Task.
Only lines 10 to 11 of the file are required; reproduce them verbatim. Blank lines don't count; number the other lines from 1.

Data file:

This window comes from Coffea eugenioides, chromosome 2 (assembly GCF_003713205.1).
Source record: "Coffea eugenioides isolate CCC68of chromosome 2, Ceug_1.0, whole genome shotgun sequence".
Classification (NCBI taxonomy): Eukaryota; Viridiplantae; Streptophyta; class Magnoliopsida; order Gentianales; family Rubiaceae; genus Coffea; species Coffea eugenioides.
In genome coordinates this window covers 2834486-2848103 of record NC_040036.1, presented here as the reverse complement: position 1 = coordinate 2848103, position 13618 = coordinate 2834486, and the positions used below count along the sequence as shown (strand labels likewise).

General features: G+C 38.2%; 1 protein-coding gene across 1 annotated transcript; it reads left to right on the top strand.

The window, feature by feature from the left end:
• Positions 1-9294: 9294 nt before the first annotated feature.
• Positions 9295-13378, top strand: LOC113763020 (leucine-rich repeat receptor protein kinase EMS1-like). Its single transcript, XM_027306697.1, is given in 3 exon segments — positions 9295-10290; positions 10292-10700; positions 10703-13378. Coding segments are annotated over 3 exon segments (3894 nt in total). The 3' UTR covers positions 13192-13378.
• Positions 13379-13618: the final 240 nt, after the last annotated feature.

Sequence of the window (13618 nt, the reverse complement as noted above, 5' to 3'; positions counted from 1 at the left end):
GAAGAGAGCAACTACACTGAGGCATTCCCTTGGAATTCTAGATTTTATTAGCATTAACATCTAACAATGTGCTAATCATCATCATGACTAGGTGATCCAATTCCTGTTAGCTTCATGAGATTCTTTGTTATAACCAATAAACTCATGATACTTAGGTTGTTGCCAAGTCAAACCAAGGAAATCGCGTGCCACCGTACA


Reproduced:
Sequence of the window (13618 nt, the reverse complement as noted above, 5' to 3'; positions counted from 1 at the left end):
GAAGAGAGCAACTACACTGAGGCATTCCCTTGGAATTCTAGATTTTATTAGCATTAACATCTAACAATGTGCTAATCATCATCATGACTAGGTGATCCAATTCCTGTTAGCTTCATGAGATTCTTTGTTATAACCAATAAACTCATGATACTTAGGTTGTTGCCAAGTCAAACCAAGGAAATCGCGTGCCACCGTACA